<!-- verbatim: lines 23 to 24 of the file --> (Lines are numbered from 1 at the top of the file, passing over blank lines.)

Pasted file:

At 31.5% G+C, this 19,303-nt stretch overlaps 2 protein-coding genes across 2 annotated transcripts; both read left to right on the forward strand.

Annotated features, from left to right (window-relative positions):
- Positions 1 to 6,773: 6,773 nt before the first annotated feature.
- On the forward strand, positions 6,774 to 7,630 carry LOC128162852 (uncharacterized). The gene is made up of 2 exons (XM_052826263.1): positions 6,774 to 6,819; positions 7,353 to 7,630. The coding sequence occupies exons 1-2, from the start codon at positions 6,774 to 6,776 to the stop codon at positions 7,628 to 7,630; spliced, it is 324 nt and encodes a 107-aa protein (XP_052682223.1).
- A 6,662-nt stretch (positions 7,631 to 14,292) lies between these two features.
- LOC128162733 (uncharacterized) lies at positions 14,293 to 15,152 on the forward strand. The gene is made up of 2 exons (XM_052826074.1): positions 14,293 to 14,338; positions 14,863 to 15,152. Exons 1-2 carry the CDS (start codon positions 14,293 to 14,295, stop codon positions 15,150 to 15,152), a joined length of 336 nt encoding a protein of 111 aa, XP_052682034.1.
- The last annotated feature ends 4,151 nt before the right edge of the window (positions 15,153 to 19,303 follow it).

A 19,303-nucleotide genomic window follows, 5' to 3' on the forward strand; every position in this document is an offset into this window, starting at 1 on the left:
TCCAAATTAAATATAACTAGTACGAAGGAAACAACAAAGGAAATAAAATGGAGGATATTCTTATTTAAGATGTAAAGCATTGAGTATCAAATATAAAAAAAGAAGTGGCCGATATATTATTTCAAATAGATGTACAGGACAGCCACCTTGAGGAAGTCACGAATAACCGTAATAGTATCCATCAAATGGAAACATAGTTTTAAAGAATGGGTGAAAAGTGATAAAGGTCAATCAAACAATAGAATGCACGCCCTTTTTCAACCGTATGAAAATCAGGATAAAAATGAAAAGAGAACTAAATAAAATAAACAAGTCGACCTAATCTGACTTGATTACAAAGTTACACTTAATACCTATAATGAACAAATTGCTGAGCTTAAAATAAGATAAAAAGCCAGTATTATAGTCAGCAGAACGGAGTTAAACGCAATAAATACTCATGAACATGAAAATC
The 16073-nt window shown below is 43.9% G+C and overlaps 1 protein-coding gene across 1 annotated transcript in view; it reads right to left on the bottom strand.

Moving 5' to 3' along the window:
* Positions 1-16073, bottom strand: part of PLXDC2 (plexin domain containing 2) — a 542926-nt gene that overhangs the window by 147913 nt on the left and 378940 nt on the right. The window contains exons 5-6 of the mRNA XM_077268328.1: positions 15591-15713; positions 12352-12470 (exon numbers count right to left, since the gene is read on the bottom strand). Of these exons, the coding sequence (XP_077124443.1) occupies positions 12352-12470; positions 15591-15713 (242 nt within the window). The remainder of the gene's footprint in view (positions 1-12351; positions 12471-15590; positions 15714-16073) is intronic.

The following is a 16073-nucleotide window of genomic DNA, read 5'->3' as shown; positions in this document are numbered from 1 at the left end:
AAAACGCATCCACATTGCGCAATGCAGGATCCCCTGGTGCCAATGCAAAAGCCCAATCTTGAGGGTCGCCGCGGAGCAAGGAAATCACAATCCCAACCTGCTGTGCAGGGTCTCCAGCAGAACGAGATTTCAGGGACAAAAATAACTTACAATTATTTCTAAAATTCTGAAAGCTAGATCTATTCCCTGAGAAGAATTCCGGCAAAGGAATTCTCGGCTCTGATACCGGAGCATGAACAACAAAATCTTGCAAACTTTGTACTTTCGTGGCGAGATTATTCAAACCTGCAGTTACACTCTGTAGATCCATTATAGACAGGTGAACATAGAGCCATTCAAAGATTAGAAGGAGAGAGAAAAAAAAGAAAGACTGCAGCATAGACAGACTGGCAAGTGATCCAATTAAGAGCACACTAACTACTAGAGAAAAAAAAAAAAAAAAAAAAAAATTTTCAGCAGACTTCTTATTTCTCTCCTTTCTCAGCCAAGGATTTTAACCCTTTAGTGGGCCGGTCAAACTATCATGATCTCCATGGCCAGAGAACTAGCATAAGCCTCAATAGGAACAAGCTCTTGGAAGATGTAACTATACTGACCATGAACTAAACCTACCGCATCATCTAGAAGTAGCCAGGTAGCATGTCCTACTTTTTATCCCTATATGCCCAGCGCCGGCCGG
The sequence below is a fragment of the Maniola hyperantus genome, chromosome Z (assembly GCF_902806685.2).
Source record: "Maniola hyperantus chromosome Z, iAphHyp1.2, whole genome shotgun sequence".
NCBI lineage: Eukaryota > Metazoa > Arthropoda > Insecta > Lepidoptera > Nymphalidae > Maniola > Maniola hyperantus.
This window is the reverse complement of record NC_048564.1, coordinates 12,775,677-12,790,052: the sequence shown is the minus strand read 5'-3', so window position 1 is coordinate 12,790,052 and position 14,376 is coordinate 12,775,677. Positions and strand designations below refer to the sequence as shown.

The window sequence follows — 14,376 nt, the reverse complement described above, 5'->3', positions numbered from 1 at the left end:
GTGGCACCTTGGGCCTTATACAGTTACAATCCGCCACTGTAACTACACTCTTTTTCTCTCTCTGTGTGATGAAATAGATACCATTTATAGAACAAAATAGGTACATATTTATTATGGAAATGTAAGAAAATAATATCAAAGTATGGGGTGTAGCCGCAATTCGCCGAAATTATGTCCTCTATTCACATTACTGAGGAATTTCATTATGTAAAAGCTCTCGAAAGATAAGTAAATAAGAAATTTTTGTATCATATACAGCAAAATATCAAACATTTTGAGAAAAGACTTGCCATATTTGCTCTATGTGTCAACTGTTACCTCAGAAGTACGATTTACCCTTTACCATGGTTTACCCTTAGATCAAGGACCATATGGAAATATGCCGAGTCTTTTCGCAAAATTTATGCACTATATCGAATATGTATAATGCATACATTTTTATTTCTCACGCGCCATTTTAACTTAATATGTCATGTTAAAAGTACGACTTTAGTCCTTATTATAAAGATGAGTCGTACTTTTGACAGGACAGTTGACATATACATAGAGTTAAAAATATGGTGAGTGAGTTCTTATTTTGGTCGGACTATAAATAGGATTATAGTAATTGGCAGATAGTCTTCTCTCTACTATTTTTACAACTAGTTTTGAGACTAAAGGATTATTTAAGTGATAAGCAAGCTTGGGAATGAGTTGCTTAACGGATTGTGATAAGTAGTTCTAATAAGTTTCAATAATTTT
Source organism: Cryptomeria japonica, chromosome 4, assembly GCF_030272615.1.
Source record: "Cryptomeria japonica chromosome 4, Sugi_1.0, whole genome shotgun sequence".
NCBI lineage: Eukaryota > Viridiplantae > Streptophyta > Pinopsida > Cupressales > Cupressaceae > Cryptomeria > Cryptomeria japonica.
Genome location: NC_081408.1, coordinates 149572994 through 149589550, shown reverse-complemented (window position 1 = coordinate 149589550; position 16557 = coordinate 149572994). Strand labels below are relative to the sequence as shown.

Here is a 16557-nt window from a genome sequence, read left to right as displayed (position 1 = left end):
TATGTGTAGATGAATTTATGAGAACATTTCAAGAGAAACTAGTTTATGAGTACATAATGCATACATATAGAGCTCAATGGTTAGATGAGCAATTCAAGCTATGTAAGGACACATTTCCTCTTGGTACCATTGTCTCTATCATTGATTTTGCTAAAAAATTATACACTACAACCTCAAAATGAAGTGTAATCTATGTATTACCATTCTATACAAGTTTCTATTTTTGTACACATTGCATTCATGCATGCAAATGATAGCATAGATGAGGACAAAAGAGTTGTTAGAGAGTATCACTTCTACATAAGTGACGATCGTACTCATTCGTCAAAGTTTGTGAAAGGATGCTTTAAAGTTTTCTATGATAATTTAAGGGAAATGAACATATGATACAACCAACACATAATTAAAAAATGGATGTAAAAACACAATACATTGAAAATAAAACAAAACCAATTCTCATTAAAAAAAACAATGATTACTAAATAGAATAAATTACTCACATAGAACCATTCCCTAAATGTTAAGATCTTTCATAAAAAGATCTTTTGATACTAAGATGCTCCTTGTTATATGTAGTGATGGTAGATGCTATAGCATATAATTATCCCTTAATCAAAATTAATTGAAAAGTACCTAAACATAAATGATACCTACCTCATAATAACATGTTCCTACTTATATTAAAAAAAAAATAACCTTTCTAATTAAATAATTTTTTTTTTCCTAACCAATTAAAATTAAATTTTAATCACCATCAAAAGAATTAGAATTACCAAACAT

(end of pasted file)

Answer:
NCBI lineage: Eukaryota > Viridiplantae > Streptophyta > Pinopsida > Cupressales > Cupressaceae > Cryptomeria > Cryptomeria japonica.
Genome location: NC_081408.1, coordinates 149572994 through 149589550, shown reverse-complemented (window position 1 = coordinate 149589550; position 16557 = coordinate 149572994). Strand labels below are relative to the sequence as shown.